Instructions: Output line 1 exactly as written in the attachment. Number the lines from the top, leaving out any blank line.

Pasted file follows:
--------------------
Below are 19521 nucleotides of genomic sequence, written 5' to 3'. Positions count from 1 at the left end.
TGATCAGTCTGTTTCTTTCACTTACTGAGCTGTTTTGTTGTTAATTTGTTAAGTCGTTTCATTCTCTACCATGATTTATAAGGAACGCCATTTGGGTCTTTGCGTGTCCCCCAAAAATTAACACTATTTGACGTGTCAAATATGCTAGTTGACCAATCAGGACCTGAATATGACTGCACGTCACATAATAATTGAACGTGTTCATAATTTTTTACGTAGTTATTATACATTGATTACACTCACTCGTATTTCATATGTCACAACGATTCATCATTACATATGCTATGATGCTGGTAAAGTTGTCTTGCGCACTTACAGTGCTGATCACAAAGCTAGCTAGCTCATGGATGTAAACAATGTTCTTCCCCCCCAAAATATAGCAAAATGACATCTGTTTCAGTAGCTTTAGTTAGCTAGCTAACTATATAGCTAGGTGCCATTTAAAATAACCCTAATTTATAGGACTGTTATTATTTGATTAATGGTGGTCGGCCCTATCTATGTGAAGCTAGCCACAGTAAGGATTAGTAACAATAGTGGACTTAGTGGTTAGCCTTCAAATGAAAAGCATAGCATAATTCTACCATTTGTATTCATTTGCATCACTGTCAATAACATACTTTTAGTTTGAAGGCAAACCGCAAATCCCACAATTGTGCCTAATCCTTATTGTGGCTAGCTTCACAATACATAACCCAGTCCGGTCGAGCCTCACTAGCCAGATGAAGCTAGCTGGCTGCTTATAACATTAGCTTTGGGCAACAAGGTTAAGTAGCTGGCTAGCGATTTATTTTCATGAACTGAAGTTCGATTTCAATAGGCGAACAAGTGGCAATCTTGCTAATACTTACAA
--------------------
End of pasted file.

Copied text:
Below are 19521 nucleotides of genomic sequence, written 5' to 3'. Positions count from 1 at the left end.